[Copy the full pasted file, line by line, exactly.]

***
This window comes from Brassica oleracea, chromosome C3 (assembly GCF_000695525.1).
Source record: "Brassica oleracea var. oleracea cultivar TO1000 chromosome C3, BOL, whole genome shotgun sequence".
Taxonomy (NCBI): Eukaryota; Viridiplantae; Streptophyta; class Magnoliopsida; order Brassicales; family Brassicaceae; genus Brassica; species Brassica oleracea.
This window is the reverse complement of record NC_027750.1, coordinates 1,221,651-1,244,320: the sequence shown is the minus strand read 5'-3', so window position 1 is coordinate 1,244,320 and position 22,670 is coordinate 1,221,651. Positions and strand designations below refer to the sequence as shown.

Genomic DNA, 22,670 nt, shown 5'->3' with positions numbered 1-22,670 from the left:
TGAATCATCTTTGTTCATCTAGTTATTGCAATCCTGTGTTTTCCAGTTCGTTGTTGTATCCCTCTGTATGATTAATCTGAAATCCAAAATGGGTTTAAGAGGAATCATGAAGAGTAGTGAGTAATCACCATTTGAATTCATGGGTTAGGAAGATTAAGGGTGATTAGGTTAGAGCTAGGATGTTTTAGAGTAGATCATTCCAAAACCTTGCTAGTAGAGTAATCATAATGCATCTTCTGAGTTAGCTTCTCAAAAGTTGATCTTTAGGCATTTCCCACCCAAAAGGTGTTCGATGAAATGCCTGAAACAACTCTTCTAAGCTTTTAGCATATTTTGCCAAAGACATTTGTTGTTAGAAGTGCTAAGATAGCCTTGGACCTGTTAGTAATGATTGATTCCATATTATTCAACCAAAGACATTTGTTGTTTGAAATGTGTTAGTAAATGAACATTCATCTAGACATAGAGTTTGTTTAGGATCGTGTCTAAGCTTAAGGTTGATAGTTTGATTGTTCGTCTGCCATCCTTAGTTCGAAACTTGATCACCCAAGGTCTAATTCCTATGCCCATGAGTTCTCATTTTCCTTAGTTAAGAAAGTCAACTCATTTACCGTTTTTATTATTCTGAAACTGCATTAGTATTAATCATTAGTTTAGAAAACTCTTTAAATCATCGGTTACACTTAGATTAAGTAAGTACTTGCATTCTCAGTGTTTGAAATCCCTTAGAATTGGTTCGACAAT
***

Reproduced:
This window comes from Brassica oleracea, chromosome C3 (assembly GCF_000695525.1).
Source record: "Brassica oleracea var. oleracea cultivar TO1000 chromosome C3, BOL, whole genome shotgun sequence".
Taxonomy (NCBI): Eukaryota; Viridiplantae; Streptophyta; class Magnoliopsida; order Brassicales; family Brassicaceae; genus Brassica; species Brassica oleracea.
This window is the reverse complement of record NC_027750.1, coordinates 1,221,651-1,244,320: the sequence shown is the minus strand read 5'-3', so window position 1 is coordinate 1,244,320 and position 22,670 is coordinate 1,221,651. Positions and strand designations below refer to the sequence as shown.

Genomic DNA, 22,670 nt, shown 5'->3' with positions numbered 1-22,670 from the left:
TGAATCATCTTTGTTCATCTAGTTATTGCAATCCTGTGTTTTCCAGTTCGTTGTTGTATCCCTCTGTATGATTAATCTGAAATCCAAAATGGGTTTAAGAGGAATCATGAAGAGTAGTGAGTAATCACCATTTGAATTCATGGGTTAGGAAGATTAAGGGTGATTAGGTTAGAGCTAGGATGTTTTAGAGTAGATCATTCCAAAACCTTGCTAGTAGAGTAATCATAATGCATCTTCTGAGTTAGCTTCTCAAAAGTTGATCTTTAGGCATTTCCCACCCAAAAGGTGTTCGATGAAATGCCTGAAACAACTCTTCTAAGCTTTTAGCATATTTTGCCAAAGACATTTGTTGTTAGAAGTGCTAAGATAGCCTTGGACCTGTTAGTAATGATTGATTCCATATTATTCAACCAAAGACATTTGTTGTTTGAAATGTGTTAGTAAATGAACATTCATCTAGACATAGAGTTTGTTTAGGATCGTGTCTAAGCTTAAGGTTGATAGTTTGATTGTTCGTCTGCCATCCTTAGTTCGAAACTTGATCACCCAAGGTCTAATTCCTATGCCCATGAGTTCTCATTTTCCTTAGTTAAGAAAGTCAACTCATTTACCGTTTTTATTATTCTGAAACTGCATTAGTATTAATCATTAGTTTAGAAAACTCTTTAAATCATCGGTTACACTTAGATTAAGTAAGTACTTGCATTCTCAGTGTTTGAAATCCCTTAGAATTGGTTCGACAAT